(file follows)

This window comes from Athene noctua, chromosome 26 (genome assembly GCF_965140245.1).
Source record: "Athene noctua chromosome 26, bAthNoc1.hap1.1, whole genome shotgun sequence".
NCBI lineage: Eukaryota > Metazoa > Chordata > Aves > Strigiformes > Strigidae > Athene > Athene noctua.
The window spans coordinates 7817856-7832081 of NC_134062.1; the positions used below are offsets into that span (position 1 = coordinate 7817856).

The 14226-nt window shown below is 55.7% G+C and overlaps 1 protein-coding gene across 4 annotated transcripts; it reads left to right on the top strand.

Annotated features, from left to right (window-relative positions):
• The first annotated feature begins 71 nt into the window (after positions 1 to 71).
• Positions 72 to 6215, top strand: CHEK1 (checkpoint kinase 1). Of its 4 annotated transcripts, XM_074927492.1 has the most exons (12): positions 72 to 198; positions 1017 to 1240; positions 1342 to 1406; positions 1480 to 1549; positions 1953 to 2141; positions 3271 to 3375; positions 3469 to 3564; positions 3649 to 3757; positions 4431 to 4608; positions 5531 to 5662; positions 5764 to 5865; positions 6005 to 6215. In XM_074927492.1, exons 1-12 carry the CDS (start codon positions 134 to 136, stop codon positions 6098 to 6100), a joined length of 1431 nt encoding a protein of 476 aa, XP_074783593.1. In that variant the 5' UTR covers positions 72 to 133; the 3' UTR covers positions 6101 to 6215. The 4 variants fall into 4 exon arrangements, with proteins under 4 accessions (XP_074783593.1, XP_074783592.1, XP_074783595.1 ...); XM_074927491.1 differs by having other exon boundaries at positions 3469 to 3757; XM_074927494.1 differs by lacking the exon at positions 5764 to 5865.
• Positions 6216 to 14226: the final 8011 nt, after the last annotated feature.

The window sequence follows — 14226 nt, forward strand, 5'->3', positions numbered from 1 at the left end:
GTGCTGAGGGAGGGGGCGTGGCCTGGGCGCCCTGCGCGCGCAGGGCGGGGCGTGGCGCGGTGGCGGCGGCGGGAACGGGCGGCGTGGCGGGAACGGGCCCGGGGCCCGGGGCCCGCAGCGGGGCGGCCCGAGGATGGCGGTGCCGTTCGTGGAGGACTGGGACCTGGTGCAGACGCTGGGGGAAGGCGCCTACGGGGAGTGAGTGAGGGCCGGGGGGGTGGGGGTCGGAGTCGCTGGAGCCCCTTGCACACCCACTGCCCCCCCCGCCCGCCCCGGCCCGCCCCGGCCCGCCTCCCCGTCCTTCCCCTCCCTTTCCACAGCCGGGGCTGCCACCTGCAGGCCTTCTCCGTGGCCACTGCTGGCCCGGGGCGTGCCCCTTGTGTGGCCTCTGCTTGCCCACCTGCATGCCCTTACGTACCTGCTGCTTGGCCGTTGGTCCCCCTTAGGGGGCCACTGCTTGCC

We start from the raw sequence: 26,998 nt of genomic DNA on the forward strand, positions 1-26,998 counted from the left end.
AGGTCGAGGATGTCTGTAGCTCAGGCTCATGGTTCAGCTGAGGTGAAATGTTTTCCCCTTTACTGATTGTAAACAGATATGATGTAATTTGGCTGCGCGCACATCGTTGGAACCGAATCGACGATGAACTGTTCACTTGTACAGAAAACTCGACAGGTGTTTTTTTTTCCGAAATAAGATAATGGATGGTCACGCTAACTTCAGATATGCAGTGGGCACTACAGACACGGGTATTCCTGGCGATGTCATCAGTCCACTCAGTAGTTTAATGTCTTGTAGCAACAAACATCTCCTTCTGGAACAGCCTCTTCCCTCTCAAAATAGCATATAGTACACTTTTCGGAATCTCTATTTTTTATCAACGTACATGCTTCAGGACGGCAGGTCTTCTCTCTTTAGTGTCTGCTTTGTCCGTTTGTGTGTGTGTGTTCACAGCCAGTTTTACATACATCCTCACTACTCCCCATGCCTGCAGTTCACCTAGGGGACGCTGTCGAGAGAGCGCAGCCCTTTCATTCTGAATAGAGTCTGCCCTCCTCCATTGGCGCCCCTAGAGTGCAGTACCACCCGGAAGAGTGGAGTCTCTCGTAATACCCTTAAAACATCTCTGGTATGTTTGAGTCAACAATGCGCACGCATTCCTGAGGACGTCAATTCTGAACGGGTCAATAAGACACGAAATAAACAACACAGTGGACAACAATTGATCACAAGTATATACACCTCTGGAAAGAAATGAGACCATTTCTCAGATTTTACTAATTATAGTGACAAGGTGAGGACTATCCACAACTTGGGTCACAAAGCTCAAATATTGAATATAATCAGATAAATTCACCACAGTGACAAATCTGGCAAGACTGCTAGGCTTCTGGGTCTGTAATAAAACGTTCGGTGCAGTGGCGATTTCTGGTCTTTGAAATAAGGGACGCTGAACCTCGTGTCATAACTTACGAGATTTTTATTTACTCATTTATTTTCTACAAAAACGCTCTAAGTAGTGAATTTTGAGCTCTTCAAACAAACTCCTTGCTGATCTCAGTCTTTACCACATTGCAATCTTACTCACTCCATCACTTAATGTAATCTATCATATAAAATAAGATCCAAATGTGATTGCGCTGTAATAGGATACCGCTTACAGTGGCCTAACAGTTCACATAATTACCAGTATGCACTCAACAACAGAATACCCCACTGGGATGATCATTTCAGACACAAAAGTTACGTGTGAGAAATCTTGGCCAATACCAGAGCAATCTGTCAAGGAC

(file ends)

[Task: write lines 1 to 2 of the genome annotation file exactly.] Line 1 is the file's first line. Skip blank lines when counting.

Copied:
This window comes from Athene noctua, chromosome 26 (genome assembly GCF_965140245.1).
Source record: "Athene noctua chromosome 26, bAthNoc1.hap1.1, whole genome shotgun sequence".